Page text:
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Where Does the Critique of International Human Rights Stand? An Exploration in 18 Vignettes

  • Frédéric MégretEmail author
Chapter

Abstract

This chapter is an attempt to survey the broad field of critical approaches to international human rights law through a series of “vignettes” that give a sense of the diversity of the critique. Based on a stylized account of that critique’s many voices—epistemological, historical, ideological, pragmatic, etc.—it suggests that it has much to contribute to our understanding of a series of challenges that the discipline of international human rights often has a hard time tackling. The chapter finishes by outlining a few leads for what a sustained critical/constructive engagement with human rights could be, one that is neither utopian endorsement nor mere pragmatic detachment but based on a deliberate reactivation of the politics of human rights.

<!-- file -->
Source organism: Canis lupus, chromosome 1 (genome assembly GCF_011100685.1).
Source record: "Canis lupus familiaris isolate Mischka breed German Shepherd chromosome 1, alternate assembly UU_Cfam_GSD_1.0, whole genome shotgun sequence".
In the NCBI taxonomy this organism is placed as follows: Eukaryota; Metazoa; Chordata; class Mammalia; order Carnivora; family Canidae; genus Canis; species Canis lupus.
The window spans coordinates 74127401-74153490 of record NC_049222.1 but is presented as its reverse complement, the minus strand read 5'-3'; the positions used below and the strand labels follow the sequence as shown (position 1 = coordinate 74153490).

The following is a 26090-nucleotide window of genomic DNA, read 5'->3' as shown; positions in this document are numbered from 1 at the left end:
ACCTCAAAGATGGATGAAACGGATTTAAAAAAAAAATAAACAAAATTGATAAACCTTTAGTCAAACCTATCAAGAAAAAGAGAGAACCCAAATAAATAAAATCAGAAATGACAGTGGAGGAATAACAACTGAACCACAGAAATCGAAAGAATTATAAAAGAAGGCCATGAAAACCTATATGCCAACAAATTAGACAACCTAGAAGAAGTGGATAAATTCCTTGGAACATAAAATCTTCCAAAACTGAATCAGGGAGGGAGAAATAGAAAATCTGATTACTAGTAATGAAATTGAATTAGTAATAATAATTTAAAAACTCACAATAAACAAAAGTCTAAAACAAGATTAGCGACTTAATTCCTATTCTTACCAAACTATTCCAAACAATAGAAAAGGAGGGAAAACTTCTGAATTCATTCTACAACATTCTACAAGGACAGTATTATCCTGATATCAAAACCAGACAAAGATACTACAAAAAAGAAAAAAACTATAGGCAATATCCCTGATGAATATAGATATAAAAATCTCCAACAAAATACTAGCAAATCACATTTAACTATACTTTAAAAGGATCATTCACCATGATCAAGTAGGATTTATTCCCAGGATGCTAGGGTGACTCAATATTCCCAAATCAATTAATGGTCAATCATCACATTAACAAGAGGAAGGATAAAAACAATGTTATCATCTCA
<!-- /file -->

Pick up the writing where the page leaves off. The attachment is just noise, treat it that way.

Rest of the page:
Keywords

Sexual Minority Critical Approach International Criminal Court Female Genital Mutilation Rome Statute 
These keywords were added by machine and not by the authors. This process is experimental and the keywords may be updated as the learning algorithm improves.

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Copyright information

© T.M.C. ASSER PRESS, The Hague, The Netherlands, and the author(s) 2012

Authors and Affiliations

  1. 1.Faculty of Law, Canada Research Chair in the Law of Human Rights and Legal PluralismMcGill UniversityMontrealCanada

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